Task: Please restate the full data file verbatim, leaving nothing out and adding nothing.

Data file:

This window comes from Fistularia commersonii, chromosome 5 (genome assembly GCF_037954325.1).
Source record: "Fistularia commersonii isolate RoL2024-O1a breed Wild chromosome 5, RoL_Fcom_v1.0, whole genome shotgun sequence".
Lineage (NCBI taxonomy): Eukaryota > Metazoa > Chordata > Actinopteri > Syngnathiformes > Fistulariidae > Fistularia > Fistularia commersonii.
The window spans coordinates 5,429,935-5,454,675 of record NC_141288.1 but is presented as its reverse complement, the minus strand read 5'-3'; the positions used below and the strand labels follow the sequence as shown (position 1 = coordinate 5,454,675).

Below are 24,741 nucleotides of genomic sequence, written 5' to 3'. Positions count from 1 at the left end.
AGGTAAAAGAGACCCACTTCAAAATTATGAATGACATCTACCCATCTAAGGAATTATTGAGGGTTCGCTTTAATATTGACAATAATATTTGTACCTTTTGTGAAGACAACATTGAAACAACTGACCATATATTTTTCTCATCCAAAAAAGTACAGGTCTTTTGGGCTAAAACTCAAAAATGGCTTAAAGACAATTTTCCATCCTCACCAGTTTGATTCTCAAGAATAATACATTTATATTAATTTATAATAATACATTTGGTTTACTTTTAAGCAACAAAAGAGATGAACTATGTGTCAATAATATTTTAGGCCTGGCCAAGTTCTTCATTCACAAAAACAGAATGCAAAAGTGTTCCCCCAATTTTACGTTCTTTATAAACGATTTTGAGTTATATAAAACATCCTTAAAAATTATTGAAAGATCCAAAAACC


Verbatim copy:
This window comes from Fistularia commersonii, chromosome 5 (genome assembly GCF_037954325.1).
Source record: "Fistularia commersonii isolate RoL2024-O1a breed Wild chromosome 5, RoL_Fcom_v1.0, whole genome shotgun sequence".
Lineage (NCBI taxonomy): Eukaryota > Metazoa > Chordata > Actinopteri > Syngnathiformes > Fistulariidae > Fistularia > Fistularia commersonii.
The window spans coordinates 5,429,935-5,454,675 of record NC_141288.1 but is presented as its reverse complement, the minus strand read 5'-3'; the positions used below and the strand labels follow the sequence as shown (position 1 = coordinate 5,454,675).

Below are 24,741 nucleotides of genomic sequence, written 5' to 3'. Positions count from 1 at the left end.
AGGTAAAAGAGACCCACTTCAAAATTATGAATGACATCTACCCATCTAAGGAATTATTGAGGGTTCGCTTTAATATTGACAATAATATTTGTACCTTTTGTGAAGACAACATTGAAACAACTGACCATATATTTTTCTCATCCAAAAAAGTACAGGTCTTTTGGGCTAAAACTCAAAAATGGCTTAAAGACAATTTTCCATCCTCACCAGTTTGATTCTCAAGAATAATACATTTATATTAATTTATAATAATACATTTGGTTTACTTTTAAGCAACAAAAGAGATGAACTATGTGTCAATAATATTTTAGGCCTGGCCAAGTTCTTCATTCACAAAAACAGAATGCAAAAGTGTTCCCCCAATTTTACGTTCTTTATAAACGATTTTGAGTTATATAAAACATCCTTAAAAATTATTGAAAGATCCAAAAACC